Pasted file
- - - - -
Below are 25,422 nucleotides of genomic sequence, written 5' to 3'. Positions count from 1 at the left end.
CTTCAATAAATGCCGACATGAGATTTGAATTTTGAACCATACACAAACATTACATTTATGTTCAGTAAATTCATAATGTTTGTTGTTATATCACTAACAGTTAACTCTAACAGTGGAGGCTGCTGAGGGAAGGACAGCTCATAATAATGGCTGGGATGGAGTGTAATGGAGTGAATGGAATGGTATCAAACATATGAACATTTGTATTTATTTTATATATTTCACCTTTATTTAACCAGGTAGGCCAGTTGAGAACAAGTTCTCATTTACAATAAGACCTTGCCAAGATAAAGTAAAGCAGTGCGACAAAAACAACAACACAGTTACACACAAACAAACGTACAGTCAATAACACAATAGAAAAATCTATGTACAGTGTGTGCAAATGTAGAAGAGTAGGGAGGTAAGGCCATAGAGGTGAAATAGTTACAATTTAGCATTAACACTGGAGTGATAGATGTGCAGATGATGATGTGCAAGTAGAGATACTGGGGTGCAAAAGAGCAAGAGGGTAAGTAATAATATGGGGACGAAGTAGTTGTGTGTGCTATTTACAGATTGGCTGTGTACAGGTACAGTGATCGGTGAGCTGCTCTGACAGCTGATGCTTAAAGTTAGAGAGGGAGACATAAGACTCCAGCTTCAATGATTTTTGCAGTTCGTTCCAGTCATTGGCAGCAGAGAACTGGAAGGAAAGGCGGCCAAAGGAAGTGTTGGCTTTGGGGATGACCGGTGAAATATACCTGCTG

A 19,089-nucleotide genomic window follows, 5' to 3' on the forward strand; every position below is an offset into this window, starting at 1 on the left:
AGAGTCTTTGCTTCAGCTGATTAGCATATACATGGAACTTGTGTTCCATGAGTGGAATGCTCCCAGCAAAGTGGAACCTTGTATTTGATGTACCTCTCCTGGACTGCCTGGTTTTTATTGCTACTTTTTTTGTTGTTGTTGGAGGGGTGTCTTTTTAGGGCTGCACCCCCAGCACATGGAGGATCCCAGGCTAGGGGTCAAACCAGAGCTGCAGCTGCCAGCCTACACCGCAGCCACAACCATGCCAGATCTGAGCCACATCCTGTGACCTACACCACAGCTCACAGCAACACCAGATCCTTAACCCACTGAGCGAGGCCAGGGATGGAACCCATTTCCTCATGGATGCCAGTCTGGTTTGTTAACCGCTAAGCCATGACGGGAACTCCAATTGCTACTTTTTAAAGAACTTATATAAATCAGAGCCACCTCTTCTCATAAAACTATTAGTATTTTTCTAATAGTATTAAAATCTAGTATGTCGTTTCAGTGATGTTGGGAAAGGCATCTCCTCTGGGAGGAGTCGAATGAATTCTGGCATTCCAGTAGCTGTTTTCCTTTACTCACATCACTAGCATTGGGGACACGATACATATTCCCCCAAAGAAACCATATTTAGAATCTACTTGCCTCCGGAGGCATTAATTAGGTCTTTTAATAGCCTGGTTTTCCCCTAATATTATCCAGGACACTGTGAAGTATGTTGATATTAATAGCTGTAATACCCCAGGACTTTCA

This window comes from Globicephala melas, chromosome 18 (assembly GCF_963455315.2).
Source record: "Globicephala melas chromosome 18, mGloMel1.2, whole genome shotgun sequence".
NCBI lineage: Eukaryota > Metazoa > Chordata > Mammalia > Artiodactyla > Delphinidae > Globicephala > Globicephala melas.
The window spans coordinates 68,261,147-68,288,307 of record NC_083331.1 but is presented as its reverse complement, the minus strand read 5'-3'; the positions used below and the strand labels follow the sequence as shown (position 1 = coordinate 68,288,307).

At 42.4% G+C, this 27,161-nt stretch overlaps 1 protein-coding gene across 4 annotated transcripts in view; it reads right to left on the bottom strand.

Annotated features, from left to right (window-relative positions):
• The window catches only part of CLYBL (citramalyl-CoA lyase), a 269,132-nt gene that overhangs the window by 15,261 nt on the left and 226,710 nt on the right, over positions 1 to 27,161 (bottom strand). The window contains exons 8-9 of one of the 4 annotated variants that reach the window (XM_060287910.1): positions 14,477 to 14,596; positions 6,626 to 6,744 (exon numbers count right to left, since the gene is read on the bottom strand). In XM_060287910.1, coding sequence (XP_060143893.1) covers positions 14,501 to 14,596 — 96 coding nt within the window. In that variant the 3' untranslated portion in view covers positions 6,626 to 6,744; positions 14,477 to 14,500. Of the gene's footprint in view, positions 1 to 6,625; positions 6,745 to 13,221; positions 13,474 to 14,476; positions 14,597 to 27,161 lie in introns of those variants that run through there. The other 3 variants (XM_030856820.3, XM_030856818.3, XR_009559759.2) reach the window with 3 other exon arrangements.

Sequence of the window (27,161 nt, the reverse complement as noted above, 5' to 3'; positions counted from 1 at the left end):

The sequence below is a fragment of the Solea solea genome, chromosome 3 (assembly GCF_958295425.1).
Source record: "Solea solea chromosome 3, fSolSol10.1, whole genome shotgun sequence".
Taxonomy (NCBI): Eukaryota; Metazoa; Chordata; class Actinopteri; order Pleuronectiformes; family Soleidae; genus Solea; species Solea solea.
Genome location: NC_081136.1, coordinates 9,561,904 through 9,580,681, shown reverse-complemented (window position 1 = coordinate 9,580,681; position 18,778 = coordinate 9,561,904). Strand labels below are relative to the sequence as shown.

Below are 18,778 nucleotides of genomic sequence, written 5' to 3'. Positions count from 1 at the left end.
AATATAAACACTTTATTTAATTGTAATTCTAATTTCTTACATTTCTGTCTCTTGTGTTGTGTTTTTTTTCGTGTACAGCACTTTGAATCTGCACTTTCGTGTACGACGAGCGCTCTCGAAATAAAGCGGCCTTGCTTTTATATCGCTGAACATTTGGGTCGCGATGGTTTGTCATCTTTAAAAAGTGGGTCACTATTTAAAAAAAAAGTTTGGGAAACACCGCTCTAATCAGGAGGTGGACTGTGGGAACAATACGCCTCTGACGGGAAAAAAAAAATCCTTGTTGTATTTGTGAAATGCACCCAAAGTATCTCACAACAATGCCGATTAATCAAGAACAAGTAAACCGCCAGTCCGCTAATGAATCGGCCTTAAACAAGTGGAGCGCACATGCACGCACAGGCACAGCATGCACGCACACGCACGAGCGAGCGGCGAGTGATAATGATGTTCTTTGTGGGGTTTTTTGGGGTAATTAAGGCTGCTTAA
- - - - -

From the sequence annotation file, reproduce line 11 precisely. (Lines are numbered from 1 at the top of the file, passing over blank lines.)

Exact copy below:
• The window catches only part of CLYBL (citramalyl-CoA lyase), a 269,132-nt gene that overhangs the window by 15,261 nt on the left and 226,710 nt on the right, over positions 1 to 27,161 (bottom strand). The window contains exons 8-9 of one of the 4 annotated variants that reach the window (XM_060287910.1): positions 14,477 to 14,596; positions 6,626 to 6,744 (exon numbers count right to left, since the gene is read on the bottom strand). In XM_060287910.1, coding sequence (XP_060143893.1) covers positions 14,501 to 14,596 — 96 coding nt within the window. In that variant the 3' untranslated portion in view covers positions 6,626 to 6,744; positions 14,477 to 14,500. Of the gene's footprint in view, positions 1 to 6,625; positions 6,745 to 13,221; positions 13,474 to 14,476; positions 14,597 to 27,161 lie in introns of those variants that run through there. The other 3 variants (XM_030856820.3, XM_030856818.3, XR_009559759.2) reach the window with 3 other exon arrangements.